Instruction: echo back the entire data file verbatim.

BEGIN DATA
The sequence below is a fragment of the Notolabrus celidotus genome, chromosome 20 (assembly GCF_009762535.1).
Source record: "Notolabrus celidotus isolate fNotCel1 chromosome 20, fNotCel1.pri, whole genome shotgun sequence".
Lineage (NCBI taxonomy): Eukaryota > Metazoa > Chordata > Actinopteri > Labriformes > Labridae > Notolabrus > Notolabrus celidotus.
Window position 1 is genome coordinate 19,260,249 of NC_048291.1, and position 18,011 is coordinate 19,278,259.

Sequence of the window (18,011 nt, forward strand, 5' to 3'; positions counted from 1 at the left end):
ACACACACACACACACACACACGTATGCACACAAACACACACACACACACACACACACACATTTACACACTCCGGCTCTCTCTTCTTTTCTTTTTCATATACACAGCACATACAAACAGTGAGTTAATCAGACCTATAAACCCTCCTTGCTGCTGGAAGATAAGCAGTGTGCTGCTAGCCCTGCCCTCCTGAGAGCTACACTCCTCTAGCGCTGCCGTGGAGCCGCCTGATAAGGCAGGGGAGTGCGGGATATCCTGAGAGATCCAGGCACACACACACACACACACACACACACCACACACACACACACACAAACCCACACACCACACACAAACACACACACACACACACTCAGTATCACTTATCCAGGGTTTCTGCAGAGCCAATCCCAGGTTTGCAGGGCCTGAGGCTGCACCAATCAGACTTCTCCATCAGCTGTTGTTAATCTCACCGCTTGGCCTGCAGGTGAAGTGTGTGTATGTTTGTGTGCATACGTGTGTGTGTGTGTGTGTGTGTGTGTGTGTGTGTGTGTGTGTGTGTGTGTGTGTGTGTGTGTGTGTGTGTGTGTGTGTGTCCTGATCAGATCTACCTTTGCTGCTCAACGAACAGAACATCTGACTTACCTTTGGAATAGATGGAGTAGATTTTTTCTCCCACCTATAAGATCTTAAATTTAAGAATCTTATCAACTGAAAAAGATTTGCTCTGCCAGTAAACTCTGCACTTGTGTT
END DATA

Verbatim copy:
The sequence below is a fragment of the Notolabrus celidotus genome, chromosome 20 (assembly GCF_009762535.1).
Source record: "Notolabrus celidotus isolate fNotCel1 chromosome 20, fNotCel1.pri, whole genome shotgun sequence".
Lineage (NCBI taxonomy): Eukaryota > Metazoa > Chordata > Actinopteri > Labriformes > Labridae > Notolabrus > Notolabrus celidotus.
Window position 1 is genome coordinate 19,260,249 of NC_048291.1, and position 18,011 is coordinate 19,278,259.

Sequence of the window (18,011 nt, forward strand, 5' to 3'; positions counted from 1 at the left end):
ACACACACACACACACACACACGTATGCACACAAACACACACACACACACACACACACACATTTACACACTCCGGCTCTCTCTTCTTTTCTTTTTCATATACACAGCACATACAAACAGTGAGTTAATCAGACCTATAAACCCTCCTTGCTGCTGGAAGATAAGCAGTGTGCTGCTAGCCCTGCCCTCCTGAGAGCTACACTCCTCTAGCGCTGCCGTGGAGCCGCCTGATAAGGCAGGGGAGTGCGGGATATCCTGAGAGATCCAGGCACACACACACACACACACACACACACCACACACACACACACACAAACCCACACACCACACACAAACACACACACACACACACTCAGTATCACTTATCCAGGGTTTCTGCAGAGCCAATCCCAGGTTTGCAGGGCCTGAGGCTGCACCAATCAGACTTCTCCATCAGCTGTTGTTAATCTCACCGCTTGGCCTGCAGGTGAAGTGTGTGTATGTTTGTGTGCATACGTGTGTGTGTGTGTGTGTGTGTGTGTGTGTGTGTGTGTGTGTGTGTGTGTGTGTGTGTGTGTGTGTGTGTGTGTGTGTGTCCTGATCAGATCTACCTTTGCTGCTCAACGAACAGAACATCTGACTTACCTTTGGAATAGATGGAGTAGATTTTTTCTCCCACCTATAAGATCTTAAATTTAAGAATCTTATCAACTGAAAAAGATTTGCTCTGCCAGTAAACTCTGCACTTGTGTT